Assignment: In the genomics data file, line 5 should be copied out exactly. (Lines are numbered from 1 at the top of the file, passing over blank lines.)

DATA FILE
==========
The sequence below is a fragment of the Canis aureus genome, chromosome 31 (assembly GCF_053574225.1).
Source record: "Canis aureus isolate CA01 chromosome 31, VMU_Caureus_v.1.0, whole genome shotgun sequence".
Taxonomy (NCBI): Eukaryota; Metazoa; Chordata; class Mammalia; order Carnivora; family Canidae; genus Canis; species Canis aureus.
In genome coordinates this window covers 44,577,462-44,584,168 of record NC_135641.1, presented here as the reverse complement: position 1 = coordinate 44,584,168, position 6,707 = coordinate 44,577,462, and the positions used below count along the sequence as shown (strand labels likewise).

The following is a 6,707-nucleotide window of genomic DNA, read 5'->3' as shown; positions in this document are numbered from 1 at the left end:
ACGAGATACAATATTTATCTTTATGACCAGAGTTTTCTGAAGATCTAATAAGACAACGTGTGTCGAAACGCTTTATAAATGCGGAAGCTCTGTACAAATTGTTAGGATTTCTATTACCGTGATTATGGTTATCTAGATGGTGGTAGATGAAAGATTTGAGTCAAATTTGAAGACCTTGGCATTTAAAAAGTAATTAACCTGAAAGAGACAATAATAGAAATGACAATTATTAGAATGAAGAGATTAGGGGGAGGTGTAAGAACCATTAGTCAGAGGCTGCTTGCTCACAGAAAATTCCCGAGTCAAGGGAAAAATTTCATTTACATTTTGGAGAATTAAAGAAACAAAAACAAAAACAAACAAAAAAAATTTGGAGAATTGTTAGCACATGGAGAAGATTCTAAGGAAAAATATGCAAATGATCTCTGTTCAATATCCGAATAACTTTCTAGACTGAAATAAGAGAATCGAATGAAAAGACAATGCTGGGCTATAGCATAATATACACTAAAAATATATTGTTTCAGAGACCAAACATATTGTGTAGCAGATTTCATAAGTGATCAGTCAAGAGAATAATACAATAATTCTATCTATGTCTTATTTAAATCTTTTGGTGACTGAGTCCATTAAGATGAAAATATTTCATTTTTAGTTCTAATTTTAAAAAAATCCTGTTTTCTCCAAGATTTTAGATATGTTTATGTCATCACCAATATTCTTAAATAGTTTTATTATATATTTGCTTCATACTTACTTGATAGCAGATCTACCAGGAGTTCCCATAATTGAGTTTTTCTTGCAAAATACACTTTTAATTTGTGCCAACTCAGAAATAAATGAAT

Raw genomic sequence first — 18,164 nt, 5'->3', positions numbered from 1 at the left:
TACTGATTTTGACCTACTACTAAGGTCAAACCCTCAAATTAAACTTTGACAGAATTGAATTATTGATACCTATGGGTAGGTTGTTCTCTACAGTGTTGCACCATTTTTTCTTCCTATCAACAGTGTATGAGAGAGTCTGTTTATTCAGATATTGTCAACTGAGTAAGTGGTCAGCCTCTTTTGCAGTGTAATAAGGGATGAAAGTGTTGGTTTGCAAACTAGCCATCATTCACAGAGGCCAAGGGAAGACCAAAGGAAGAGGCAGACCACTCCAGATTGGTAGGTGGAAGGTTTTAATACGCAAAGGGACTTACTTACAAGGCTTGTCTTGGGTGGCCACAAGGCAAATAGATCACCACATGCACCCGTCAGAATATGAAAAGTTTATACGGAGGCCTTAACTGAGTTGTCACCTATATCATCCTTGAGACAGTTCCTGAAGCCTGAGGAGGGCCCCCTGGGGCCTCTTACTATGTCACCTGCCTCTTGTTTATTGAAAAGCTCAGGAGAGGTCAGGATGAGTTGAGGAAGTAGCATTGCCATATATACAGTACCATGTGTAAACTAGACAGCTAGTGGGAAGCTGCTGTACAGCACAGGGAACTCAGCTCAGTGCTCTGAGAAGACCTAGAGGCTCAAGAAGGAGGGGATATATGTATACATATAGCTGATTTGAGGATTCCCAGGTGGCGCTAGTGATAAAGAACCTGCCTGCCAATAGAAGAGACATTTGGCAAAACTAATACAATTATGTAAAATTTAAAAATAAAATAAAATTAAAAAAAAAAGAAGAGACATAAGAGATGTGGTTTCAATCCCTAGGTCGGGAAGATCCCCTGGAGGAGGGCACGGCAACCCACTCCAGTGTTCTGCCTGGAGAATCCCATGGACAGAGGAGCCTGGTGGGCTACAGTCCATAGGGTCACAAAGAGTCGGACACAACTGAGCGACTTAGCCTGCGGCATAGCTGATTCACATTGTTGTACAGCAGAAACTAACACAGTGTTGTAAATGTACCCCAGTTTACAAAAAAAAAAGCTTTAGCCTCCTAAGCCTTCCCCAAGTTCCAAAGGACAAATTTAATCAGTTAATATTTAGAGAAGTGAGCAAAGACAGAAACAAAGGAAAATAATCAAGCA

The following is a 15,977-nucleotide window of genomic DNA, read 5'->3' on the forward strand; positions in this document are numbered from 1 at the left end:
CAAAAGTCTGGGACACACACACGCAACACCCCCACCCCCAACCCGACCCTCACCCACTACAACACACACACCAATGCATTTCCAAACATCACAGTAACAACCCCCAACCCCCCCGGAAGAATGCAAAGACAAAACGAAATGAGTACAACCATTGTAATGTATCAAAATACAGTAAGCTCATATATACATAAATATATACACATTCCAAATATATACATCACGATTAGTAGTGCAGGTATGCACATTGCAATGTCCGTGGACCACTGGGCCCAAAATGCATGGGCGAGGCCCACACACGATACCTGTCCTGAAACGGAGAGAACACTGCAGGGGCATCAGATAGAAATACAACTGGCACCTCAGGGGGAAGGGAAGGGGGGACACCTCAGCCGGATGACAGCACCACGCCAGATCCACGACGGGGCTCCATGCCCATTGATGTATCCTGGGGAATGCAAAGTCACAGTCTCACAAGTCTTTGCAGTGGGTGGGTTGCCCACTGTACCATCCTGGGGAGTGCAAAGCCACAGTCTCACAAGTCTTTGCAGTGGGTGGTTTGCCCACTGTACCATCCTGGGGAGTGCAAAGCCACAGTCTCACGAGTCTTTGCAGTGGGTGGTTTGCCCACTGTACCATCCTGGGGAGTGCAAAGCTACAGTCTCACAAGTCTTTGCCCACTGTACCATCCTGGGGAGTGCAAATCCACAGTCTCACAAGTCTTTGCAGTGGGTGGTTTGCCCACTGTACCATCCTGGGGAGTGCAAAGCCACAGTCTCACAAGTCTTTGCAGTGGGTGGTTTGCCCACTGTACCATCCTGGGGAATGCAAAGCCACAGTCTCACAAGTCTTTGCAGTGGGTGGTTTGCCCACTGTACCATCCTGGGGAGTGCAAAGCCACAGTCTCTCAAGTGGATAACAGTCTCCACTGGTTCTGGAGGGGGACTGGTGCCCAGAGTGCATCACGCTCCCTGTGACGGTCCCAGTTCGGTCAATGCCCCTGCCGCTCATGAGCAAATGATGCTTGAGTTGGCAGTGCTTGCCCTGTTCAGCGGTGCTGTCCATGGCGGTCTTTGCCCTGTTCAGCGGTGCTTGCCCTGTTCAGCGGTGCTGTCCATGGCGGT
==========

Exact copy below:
The following is a 6,707-nucleotide window of genomic DNA, read 5'->3' as shown; positions in this document are numbered from 1 at the left end: